With the Fourier decomposition, the power spectral density is easy to find, by summing the squared magnitudes of the appropriate coefficients (Parseval’s theorem, etc.). This works because the expansion functions (the sines and cosines, or the complex exponentials) form an orthonormal basis: they are normalized (to unit power over the interval of interest) and they are orthogonal to one another. I think this is the case for many choices of Daubechies wavelets, but I’m not sure if it’s always the case (in particular, I don’t know if it’s true in your case). If so, then the same technique should work here: the total power is the sum of the squared magnitudes of the basis coefficients, and the sum over a subset of coefficients gives the power in the band(s) filtered by the corresponding basis function.

(Note that in any case, this “filtering” is not going to be perfect. Different wavelet expansions have different filter responses; you have to examine the coefficient frequency response to see whether the filtering is good enough for your purposes. Estimating frequency components from a short time series is not always as easy as throwing the series at a linear filter.)

[QUOTE=audiobottle]
Specifically the discrete wavelet transform.

“The”?

Okay, you specify to the Daubechies wavelet basis. But it looks like you’re just looking for a frequency analysis. Wavelets are important for looking at frequency and time. That is, you’re probably better off with the simpler Fourier analysis.

Reading further… you say you need both, but you never say why. Look, why not just get a book on functional analysis and try to learn why it works and not just plow headlong into a tool suite like a benighted engineer? Try Rudin’s book first, and it might do to work through real analysis first (also Rudin, or Royden). Then move on to Ingrid’s and Yves’ work.

Thanks for the great responses (even one by e-mail that was very helpful!). I see I need to clear up why I have to use wavelets. Basically, it’s because I was told to. Recently there’s been a growing use of wavelet analysis on EEG signals because of its good time-frequency resolution. I can’t use a straight Fourier transform, because like I said, the timing is particularly important.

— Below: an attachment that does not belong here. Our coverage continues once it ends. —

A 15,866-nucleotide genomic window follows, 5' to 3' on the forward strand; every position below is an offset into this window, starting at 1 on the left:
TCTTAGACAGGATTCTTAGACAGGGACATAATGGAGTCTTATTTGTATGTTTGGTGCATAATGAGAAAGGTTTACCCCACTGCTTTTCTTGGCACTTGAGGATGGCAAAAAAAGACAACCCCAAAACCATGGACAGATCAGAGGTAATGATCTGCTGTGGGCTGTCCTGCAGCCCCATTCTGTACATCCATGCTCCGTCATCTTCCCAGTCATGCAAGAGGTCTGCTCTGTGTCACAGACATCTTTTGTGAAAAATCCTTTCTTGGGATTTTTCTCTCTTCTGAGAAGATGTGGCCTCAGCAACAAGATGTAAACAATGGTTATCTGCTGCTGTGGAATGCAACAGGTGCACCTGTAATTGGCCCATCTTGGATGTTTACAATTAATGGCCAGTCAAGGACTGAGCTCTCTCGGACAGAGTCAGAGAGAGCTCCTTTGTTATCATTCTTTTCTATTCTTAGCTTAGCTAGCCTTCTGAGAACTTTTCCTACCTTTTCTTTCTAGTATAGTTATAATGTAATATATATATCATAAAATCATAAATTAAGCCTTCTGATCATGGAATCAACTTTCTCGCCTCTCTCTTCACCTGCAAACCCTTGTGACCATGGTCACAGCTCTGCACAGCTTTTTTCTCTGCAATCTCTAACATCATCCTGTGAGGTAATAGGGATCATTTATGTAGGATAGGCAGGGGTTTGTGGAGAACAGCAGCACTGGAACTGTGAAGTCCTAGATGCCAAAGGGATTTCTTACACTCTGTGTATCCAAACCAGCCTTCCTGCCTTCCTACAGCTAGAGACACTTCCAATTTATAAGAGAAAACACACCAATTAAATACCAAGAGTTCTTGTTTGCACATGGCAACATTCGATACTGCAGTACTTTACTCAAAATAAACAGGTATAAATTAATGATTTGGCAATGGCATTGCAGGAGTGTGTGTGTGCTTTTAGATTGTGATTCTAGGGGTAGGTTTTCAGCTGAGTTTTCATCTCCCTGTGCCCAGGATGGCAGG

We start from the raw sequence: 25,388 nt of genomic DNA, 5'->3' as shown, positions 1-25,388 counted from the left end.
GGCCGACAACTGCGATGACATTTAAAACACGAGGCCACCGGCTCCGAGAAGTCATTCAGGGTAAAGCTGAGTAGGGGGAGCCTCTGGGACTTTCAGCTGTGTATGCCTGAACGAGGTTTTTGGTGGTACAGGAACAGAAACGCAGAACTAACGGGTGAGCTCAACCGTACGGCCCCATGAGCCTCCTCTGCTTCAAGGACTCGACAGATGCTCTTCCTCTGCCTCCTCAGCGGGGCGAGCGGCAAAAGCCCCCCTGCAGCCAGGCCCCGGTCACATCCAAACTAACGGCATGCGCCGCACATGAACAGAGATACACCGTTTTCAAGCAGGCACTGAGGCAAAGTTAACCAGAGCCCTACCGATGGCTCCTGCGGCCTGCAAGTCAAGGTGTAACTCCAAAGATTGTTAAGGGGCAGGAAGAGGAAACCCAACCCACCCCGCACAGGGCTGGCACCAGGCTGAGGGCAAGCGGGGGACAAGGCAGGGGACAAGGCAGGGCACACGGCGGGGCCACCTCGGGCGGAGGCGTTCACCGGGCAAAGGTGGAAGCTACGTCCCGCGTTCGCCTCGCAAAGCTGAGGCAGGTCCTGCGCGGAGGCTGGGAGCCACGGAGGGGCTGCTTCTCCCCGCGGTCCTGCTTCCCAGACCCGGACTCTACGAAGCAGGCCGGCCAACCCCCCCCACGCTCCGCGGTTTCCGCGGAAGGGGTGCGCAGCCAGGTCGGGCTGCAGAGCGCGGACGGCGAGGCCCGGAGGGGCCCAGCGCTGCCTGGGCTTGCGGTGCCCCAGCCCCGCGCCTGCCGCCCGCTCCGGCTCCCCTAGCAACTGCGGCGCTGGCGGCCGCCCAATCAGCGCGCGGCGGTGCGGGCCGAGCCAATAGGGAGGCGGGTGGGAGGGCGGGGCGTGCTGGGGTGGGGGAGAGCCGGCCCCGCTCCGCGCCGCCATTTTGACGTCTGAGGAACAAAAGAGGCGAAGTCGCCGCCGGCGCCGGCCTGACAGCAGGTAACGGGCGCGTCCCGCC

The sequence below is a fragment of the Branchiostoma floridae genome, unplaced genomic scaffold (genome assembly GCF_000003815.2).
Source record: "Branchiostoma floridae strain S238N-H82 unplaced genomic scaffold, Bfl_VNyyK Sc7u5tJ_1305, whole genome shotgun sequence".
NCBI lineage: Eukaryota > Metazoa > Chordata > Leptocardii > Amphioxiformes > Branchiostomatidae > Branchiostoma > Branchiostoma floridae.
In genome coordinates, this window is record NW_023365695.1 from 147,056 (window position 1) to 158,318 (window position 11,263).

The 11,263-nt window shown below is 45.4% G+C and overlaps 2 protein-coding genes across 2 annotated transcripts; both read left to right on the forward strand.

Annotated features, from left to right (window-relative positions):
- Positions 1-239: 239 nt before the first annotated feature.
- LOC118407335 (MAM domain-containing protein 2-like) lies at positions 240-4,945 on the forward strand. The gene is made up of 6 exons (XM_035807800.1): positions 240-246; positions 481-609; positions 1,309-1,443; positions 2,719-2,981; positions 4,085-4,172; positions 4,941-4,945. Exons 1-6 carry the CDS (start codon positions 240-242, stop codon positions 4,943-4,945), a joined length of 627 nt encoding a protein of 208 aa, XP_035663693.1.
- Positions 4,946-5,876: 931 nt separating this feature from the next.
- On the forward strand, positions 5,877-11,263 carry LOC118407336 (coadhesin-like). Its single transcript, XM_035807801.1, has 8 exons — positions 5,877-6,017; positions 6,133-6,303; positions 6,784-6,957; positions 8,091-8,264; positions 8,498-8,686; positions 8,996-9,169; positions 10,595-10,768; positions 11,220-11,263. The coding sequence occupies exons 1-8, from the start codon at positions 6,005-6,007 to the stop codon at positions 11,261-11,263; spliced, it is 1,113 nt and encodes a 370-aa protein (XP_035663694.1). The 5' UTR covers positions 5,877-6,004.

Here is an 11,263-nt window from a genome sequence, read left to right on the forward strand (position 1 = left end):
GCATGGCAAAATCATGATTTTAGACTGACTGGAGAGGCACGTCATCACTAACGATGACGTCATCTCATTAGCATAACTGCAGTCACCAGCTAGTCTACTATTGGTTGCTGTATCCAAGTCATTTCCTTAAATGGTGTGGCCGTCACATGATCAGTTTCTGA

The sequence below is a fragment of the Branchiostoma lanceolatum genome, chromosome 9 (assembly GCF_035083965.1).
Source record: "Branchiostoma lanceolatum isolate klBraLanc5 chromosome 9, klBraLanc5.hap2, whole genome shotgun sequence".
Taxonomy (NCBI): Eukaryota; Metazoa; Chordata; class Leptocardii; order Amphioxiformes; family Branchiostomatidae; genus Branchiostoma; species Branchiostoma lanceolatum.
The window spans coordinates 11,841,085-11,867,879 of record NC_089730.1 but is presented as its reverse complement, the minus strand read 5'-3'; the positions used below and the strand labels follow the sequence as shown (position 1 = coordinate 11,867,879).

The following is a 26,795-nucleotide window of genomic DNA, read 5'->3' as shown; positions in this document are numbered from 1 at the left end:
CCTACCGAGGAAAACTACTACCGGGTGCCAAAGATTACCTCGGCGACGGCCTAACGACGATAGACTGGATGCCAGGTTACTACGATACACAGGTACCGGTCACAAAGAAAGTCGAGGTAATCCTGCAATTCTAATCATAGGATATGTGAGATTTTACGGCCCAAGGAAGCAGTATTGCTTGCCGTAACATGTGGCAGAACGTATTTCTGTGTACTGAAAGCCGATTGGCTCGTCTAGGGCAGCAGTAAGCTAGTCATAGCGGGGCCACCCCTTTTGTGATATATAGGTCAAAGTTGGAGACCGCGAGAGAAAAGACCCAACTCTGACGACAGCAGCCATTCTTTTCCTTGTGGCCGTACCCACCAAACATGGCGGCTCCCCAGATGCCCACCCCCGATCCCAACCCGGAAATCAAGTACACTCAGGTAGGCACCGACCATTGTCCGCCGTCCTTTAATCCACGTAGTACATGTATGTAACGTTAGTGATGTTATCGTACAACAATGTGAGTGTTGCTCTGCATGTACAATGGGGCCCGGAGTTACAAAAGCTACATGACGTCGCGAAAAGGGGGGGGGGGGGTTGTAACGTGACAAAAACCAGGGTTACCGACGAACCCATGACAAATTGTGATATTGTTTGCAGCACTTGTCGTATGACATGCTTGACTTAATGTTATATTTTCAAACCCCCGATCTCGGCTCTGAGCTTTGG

I am looking for the gamma band respones, both time-locked to the presentation of a stimulus and not time-locked. The time-locked response would be pretty easily found by using the STFT since it’s duration and timing is pretty well known. However, the not time-locked response could happen at any time, anywhere, for any kind of duration. Okay, not any, but it’s not as easily found.
Basically I was given a task to do a wavelet analysis of some EEG signals, and to try and have something pretty to show in about two weeks. So I’ve been reading through articles and attempting to reproduce what they do, but many of the articles suppose a prior familiarity with the technique. My signal processing was limited to Fourier transforms, and even that I haven’t done anything with in a few years. My PI says they want something, but they don’t really know exactly what it is they want. My job then becomes to give them something, and to hope that it works out well enough for a grant renewal.